“Ambitious parents who are currently playing the ‘Baby Mozart’ video for their toddlers
may be disappointed to learn that Mozart became Mozart by working furiously hard.” ― Geoff Colvin, Talent is Overrated: What Really Separates World-Class Performers from Everybody Else
Worship Have you had those weeks in worship when you have prepared diligently, rehearsed the team, practiced the cues and got everything “right” but then when church happened, it all fell apart? Inversely, how ‘bout those weeks where you hardly make a plan but somehow everything was pure fire? Worship ministry can be mysterious; sometimes it feels like the results are out of our hands. If you are like me you’ve had seasons where you’ve taken this dynamic for granted and rested too much on the mercy and favor of God.
Winning the Volume War: Introduction highlights 8 variables that affect perceived volume in our worship contexts.
A few weeks ago during an early morning worship band rehearsal at Vineyard Community Church I asked our sound team member to capture something (on his iPhone) we’ve been doing for a long time: stepping away from the mic to hear and tweak our vocals. Check it out here:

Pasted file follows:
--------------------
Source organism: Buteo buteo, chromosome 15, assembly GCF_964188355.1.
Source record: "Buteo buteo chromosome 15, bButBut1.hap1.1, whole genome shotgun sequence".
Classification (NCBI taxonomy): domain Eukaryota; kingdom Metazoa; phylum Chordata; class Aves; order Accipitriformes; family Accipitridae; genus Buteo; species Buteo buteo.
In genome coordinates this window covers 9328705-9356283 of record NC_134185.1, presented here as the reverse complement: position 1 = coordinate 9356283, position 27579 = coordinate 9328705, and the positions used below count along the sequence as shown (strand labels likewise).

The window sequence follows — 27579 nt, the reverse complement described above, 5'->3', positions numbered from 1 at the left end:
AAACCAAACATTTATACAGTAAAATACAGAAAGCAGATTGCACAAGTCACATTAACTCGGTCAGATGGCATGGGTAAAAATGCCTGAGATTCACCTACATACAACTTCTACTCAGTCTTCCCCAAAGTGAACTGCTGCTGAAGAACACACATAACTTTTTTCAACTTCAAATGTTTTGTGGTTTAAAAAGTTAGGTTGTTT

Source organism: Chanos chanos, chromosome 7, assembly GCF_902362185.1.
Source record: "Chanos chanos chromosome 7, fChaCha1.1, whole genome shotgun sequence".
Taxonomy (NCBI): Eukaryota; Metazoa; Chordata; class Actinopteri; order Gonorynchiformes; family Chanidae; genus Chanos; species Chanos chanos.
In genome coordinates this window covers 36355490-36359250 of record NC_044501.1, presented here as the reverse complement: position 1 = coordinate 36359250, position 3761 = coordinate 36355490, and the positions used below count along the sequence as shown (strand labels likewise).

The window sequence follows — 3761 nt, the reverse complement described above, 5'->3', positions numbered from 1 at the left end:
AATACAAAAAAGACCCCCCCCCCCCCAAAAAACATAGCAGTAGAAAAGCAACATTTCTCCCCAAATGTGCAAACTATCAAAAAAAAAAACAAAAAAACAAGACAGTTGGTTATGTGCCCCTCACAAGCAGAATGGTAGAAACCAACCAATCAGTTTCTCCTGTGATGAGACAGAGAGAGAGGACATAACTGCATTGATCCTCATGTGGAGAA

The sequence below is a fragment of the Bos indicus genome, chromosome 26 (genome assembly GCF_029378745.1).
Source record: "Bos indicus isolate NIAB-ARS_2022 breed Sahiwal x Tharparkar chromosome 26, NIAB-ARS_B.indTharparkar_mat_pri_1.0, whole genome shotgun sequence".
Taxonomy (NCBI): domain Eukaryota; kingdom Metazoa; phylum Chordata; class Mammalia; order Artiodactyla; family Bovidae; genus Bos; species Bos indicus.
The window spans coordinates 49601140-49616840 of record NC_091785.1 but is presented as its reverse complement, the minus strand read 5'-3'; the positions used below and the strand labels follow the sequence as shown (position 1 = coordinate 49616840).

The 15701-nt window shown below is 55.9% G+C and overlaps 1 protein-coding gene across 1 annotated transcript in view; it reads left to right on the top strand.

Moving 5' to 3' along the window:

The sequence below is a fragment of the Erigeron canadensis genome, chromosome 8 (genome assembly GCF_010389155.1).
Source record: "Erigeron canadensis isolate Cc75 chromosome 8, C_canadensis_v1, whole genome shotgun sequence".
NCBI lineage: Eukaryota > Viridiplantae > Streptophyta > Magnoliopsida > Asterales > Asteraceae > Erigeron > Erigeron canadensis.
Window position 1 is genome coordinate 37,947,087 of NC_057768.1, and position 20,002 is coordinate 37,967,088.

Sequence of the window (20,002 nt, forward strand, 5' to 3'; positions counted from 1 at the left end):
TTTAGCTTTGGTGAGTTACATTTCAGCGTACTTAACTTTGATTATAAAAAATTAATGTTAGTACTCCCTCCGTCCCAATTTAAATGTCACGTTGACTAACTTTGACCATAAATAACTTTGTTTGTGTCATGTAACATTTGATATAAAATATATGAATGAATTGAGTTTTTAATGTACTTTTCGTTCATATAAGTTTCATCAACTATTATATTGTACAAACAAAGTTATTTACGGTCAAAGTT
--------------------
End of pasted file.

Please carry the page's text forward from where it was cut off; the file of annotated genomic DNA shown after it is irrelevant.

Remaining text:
In our world of in-ear monitors we can easily loose the humanity of our harmony because we are so separated by sound technology. This is the same with wedge monitors as well. To remedy this, we periodically get close to one another in a circle and sing the song. We look each other in the eye and communicate in a way that is impossible looking forward and hearing the band in the vacuum of our monitoring. In bluegrass music there is oftentimes just one mic that all the musicians share; they use proximity to balance the instruments and voices. I have found this is a beautiful way to enjoy and tweak what we really sound like! Try it during your next rehearsal. Exercises like this and more are a part of the worship training I do in churches, check it out HERE.